he would not be charged with any crime.
Petraeus’ word was just as good as Kissinger’s. Currently, Ahmad has been convicted by a bogus court of genocide
during the Anfal campaign and is awaiting the hangman along with Ali al-Majid and Hussein Rashid. On September 4, 2007, an
appeals court upheld the death sentences and all must hang within 30 days of the failed appeal. There is no date set, but
the executions could occur at any time.
A few months ago, I ran an article about the signing of the 1991 cease fire between the U.S. and Iraq. General Ahmad was
the head of the Iraqi delegation for the event that became famous for the U.S. allowing Iraq to fly helicopters in its territory.
Again, the decision was not one of benevolence. Schwarzkopf thought he was outwitting Saddam Hussein because intelligence
had been forwarded to him saying that a helicopter unit would turn against the Baghdad government and begin a coup. The obese
U.S. general thought Ahmad was in on the plot, when, in reality, there was no plot. I have included a re-run of the article.
Ahmad’s days are numbered. He trusted the U.S. general who communicated with him. This lying entity is now the person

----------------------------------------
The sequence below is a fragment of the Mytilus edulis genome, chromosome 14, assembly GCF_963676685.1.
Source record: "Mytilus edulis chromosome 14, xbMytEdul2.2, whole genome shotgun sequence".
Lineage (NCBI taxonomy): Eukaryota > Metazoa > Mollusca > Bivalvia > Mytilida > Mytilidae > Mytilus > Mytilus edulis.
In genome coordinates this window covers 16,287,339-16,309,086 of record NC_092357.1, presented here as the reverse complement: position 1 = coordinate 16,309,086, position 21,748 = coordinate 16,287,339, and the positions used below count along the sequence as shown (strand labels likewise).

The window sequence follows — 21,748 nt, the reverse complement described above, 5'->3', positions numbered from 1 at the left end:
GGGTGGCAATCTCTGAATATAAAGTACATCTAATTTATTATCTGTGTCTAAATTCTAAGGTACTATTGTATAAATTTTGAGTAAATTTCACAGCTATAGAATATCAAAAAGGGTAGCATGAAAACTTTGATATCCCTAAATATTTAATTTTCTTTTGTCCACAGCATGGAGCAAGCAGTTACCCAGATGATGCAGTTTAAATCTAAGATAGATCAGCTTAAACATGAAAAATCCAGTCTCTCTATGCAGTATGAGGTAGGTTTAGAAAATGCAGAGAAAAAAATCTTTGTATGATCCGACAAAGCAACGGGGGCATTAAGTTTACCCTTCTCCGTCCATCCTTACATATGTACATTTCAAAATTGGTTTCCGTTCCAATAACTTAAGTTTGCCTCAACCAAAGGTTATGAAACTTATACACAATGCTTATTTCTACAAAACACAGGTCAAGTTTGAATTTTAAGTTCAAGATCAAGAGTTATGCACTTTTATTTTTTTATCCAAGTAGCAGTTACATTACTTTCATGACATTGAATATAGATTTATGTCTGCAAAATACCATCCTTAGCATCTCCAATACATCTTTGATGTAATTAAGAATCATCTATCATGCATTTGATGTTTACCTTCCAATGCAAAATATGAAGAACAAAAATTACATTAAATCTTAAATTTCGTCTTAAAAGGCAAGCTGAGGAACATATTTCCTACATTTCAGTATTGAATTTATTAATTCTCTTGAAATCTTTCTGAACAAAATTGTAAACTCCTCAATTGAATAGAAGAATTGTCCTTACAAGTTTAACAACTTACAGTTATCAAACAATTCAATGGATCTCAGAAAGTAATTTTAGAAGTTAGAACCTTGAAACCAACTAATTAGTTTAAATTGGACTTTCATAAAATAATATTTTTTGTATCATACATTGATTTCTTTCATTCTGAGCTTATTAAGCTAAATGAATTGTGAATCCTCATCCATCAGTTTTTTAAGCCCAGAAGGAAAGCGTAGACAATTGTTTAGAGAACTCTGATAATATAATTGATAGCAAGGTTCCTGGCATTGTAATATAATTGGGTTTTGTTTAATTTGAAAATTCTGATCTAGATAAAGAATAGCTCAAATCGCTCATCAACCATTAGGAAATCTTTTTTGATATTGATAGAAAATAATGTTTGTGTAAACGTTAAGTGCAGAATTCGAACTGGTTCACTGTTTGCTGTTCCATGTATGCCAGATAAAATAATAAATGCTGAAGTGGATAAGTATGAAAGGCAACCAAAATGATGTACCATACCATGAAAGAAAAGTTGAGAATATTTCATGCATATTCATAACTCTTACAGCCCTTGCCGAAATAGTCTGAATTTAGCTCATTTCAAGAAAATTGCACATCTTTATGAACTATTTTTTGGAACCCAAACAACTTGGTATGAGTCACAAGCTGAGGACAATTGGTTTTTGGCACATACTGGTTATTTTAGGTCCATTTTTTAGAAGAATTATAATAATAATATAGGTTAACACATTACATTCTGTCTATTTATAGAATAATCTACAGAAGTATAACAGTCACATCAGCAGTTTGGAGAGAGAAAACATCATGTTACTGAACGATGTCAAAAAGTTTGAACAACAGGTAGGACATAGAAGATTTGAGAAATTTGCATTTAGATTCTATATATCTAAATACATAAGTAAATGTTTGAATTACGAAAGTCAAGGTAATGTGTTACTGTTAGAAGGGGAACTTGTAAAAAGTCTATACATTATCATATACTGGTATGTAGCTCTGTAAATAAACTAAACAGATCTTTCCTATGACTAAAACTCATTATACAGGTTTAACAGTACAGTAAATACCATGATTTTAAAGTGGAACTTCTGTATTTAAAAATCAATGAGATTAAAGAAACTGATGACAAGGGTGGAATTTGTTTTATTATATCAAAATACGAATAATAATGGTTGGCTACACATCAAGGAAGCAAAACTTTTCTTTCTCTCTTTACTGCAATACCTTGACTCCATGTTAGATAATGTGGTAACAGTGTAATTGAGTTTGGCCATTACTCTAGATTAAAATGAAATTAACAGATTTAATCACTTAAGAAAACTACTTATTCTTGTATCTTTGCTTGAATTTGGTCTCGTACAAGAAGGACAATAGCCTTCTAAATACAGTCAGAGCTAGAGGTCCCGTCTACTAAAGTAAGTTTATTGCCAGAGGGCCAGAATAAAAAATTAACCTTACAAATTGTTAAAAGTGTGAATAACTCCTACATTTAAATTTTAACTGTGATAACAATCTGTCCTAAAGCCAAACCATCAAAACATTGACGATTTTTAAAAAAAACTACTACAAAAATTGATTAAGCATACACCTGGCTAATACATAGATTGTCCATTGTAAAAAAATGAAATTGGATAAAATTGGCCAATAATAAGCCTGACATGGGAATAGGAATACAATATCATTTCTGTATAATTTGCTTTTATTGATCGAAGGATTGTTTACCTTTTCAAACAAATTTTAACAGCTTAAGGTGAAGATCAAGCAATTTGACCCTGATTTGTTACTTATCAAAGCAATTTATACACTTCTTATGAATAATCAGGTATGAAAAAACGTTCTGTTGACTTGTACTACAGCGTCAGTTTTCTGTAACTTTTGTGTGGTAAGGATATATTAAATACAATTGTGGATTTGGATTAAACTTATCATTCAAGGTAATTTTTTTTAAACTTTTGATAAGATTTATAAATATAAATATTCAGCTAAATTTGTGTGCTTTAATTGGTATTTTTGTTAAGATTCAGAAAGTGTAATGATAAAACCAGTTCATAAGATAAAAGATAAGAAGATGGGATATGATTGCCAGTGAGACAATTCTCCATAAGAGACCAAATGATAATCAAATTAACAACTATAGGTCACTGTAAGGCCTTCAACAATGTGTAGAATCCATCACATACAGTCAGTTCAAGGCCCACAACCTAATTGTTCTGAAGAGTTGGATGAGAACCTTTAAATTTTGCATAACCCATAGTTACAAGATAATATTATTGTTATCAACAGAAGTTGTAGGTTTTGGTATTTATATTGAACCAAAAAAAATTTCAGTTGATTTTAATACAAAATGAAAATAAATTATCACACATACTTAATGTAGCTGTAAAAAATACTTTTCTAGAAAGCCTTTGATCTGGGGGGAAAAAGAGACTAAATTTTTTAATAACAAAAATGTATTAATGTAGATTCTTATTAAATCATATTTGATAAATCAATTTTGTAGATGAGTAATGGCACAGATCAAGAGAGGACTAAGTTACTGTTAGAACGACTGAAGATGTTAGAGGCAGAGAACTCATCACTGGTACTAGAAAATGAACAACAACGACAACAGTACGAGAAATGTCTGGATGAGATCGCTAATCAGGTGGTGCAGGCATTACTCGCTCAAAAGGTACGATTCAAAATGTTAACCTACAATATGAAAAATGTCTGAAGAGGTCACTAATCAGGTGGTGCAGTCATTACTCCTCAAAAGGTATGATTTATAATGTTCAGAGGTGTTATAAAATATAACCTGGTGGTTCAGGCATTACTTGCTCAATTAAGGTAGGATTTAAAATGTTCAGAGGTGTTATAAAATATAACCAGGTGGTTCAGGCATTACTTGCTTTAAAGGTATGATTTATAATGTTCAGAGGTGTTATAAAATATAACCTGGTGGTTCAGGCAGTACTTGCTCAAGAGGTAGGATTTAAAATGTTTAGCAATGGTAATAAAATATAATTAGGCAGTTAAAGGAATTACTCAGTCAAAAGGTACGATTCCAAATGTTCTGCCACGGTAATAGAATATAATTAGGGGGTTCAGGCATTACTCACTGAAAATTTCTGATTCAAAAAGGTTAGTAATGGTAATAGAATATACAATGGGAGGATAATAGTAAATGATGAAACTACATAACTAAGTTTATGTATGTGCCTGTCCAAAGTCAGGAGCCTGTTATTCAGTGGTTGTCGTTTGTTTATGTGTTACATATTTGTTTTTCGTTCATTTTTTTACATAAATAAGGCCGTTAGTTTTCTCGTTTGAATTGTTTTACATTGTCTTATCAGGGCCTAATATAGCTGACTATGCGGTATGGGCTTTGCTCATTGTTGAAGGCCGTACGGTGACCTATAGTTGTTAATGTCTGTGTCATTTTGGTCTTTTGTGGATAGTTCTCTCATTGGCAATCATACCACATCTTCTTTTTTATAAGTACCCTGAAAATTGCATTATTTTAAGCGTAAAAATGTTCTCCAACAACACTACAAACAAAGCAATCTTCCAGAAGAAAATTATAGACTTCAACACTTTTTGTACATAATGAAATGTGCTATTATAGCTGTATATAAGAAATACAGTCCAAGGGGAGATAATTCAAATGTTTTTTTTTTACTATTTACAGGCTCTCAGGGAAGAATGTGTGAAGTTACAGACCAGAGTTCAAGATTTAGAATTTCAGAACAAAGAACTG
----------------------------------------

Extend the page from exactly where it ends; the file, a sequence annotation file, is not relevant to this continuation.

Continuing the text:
in whose hands the future of U.S. involvement in Iraq has been placed.
Wednesday-Friday, June 6-8, 2007
SADDAM OUTFOXES SCHWARZKOPF
After the Gulf War cease-fire of February 28, 1991, most U.S. war observers turned their attentions away from the hostilities.
Bush, however, was still trying to get rid of Saddam Hussein. Some very interesting actions occurred that could have come
out of a James Bond novel.
On March 3, 1991, General Schwarzkopf met with eight Iraqi officers, led by General Sultan Hashim Ahmad, to sign the cease-fire
agreement. On TV, we saw a gruff-looking Schwarzkopf staring down the Iraqi delegation. There were no socializing formalities:
he would dictate the agenda and the Iraqis would listen. His harsh look may have been attributed to the Iraqis not recognizing